A European Commission White Paper on Food Safety published last February projects that over 200 new food safety regulations will be proposed by 2001, affecting biotech seeds, crops, commodities, and processed food and feed products. While the U.S. has adapted and successfully implemented a risk-based approach to food and environmental safety, the EU approach is currently based on a notion they call the "precautionary principle" which is vague and undefined and seems to leave product approval open to political judgement rather than science-based evidence. Discussion in the EU of new standards for agricultural biotechnology could impose fresh regulatory burdens on EU economies and even slow or derail the development of the technology worldwide, without scientific documentation of the potential risks. The impact is already evident; no bioengineered crops have been approved in EU countries for over 2 years. In the EU, the costs of production -- and ultimately food prices -- may rise. Dependence on heavy pesticide use may continue. The much-lamented "brain drain" of European scientists and academicians leaving to conduct their research in the U.S. may continue.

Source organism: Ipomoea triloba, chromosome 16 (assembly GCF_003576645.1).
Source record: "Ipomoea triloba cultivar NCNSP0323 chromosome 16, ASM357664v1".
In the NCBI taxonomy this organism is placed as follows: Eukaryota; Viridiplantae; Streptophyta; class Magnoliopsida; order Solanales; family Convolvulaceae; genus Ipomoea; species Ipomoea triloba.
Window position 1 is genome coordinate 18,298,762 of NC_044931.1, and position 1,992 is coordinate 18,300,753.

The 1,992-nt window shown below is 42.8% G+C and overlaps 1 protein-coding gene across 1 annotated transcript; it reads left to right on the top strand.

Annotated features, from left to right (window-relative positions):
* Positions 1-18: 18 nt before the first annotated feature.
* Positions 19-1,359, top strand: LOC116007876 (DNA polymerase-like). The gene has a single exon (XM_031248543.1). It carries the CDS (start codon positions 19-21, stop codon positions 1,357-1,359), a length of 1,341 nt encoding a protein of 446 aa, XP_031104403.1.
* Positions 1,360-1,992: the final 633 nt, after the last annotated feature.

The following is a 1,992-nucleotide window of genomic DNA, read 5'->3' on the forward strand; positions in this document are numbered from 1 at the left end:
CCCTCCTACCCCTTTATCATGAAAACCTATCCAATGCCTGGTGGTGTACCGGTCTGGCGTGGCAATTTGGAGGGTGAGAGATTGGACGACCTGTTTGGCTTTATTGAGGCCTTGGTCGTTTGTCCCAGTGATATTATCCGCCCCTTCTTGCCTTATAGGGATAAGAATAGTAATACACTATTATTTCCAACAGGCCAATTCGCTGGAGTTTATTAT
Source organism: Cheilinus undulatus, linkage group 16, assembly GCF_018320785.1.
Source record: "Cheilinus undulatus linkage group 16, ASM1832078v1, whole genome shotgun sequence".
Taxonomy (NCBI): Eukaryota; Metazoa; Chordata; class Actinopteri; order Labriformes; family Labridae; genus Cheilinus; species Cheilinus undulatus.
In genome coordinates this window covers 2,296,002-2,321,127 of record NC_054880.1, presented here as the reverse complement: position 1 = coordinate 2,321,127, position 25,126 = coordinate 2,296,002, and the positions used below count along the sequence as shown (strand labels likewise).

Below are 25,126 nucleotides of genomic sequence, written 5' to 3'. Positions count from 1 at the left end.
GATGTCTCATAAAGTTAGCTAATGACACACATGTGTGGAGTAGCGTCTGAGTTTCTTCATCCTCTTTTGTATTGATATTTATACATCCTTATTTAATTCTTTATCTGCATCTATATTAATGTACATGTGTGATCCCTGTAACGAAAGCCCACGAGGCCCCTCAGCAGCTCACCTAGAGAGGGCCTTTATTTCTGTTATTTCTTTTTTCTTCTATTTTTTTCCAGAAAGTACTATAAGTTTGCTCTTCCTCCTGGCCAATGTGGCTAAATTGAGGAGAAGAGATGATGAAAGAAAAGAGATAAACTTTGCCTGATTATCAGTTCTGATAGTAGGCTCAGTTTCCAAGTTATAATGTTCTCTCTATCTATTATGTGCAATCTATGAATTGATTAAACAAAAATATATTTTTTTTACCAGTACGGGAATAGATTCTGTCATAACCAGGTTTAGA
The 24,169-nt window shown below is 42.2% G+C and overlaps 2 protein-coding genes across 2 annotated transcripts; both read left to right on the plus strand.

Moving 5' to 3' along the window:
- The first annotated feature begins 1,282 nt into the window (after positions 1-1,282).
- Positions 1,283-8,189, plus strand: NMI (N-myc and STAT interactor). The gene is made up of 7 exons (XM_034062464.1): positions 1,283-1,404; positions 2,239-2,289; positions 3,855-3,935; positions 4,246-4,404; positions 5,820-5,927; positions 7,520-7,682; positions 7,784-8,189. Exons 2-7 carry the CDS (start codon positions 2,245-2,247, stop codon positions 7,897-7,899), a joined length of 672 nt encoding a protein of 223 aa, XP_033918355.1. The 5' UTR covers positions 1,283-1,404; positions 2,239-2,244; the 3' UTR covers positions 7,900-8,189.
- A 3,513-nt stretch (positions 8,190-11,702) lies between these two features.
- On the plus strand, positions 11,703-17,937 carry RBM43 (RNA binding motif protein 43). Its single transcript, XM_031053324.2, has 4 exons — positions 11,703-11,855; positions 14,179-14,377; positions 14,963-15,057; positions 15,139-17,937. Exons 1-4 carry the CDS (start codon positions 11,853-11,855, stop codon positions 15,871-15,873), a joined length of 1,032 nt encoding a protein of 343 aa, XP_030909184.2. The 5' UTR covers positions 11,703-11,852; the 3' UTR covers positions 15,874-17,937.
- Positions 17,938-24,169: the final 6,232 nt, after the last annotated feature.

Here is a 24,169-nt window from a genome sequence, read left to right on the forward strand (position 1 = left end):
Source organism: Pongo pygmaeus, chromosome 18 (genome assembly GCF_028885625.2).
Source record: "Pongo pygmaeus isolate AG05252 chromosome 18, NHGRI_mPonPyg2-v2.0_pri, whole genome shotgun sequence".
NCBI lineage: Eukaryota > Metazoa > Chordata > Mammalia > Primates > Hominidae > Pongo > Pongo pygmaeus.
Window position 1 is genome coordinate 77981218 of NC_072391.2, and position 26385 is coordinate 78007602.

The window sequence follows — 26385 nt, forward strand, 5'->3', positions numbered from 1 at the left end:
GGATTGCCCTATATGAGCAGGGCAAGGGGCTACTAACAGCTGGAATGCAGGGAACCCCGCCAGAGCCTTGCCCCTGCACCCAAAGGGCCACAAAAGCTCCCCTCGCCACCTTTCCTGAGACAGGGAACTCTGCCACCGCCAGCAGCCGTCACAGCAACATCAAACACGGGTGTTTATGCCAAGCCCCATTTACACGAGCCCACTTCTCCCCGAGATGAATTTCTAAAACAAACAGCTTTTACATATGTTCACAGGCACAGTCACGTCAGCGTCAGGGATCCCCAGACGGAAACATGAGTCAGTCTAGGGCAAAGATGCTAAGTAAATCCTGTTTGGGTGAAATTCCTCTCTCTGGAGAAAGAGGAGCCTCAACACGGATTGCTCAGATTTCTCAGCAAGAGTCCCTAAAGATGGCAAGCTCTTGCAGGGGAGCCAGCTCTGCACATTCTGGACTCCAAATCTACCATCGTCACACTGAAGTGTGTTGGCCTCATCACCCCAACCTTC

There would also be consequences beyond Europe. Many long-anticipated biotech breakthroughs may be delayed, as the EU works to convince others of its approach. "Golden rice," for example, was funded and developed by the Rockefeller Foundation and the EU -- and the scientists pledged to find ways to adapt this technology to the developing world. ("Golden rice" contains additional beta-carotene to prevent the severe Vitamin A deficiency that contributes to blindness or death for millions of children per year and the iron deficiency that causes birth complications for a billion women and their babies.) However, according to the Journal of Science, under pressure by groups opposed to biotechnology, the EU has now diminished funding for plant biotechnology research. "Golden rice" research was among the projects that did not get further funding. USAID now plans to support the adaptation of "golden rice" to the developing world.